We analyze a hand-collected dataset of 1626 executive compensation packages at 34 firms included in the main German stock market index (DAX) for the years 2006-2014 in order to investigate the impact of the 2009 say on pay legislation. The findings provide important insights beyond the German case, not only for the impending implementation of the revised European Shareholder Rights Directive.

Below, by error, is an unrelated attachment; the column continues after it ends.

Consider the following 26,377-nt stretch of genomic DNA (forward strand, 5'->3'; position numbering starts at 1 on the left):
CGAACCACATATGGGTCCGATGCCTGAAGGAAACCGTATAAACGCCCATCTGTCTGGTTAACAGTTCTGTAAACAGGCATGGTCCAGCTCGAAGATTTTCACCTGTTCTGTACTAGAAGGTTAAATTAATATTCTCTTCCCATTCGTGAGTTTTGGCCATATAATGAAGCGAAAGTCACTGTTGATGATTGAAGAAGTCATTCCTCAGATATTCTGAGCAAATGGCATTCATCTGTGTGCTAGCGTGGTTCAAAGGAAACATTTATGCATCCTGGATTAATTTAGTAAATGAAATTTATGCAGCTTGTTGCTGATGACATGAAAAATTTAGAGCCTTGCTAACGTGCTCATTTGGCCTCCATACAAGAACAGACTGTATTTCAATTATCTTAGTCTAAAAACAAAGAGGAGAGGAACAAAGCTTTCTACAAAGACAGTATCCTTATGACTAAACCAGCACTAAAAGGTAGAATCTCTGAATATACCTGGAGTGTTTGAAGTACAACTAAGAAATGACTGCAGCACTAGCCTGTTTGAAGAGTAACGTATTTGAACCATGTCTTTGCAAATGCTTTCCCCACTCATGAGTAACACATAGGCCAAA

First, we observe that the compensation packages of management board members of DAX30- firms are closely linked to key performance measures such as return-on-assets and EBIT. Second, we find that say on pay votes which occurred in the time period under investigation had a negative effect on compensation of board members, be it fixed or variable pay. Our analysis also shows that this effect is mainly driven by the compensation payment of newly entering board members. When we consider only compensation contracts, which had been concluded before say on pay votes occurred, the effect of shareholder involvement is rather weak. This finding is not at all surprising given the rather rigid contractual framework for the compensation of management board members. Yet, it is important because it informs our understanding of the channels through which say on pay works. Our observations carry over to the general analytical approach for say on pay-regimes. Any evaluation of a shareholder voice-strategy in regulating executive remuneration has to pay close attention to the limits contract law stipulates for the adaptation of existing remuneration agreements and thus has to take a medium to long-term view that ideally extends to a full turnover-period for board-members. For Germany, we find that the supervisory board is indeed responsive to say on pay-votes when it comes to the design of remuneration packages for newly entering appointees to the management board.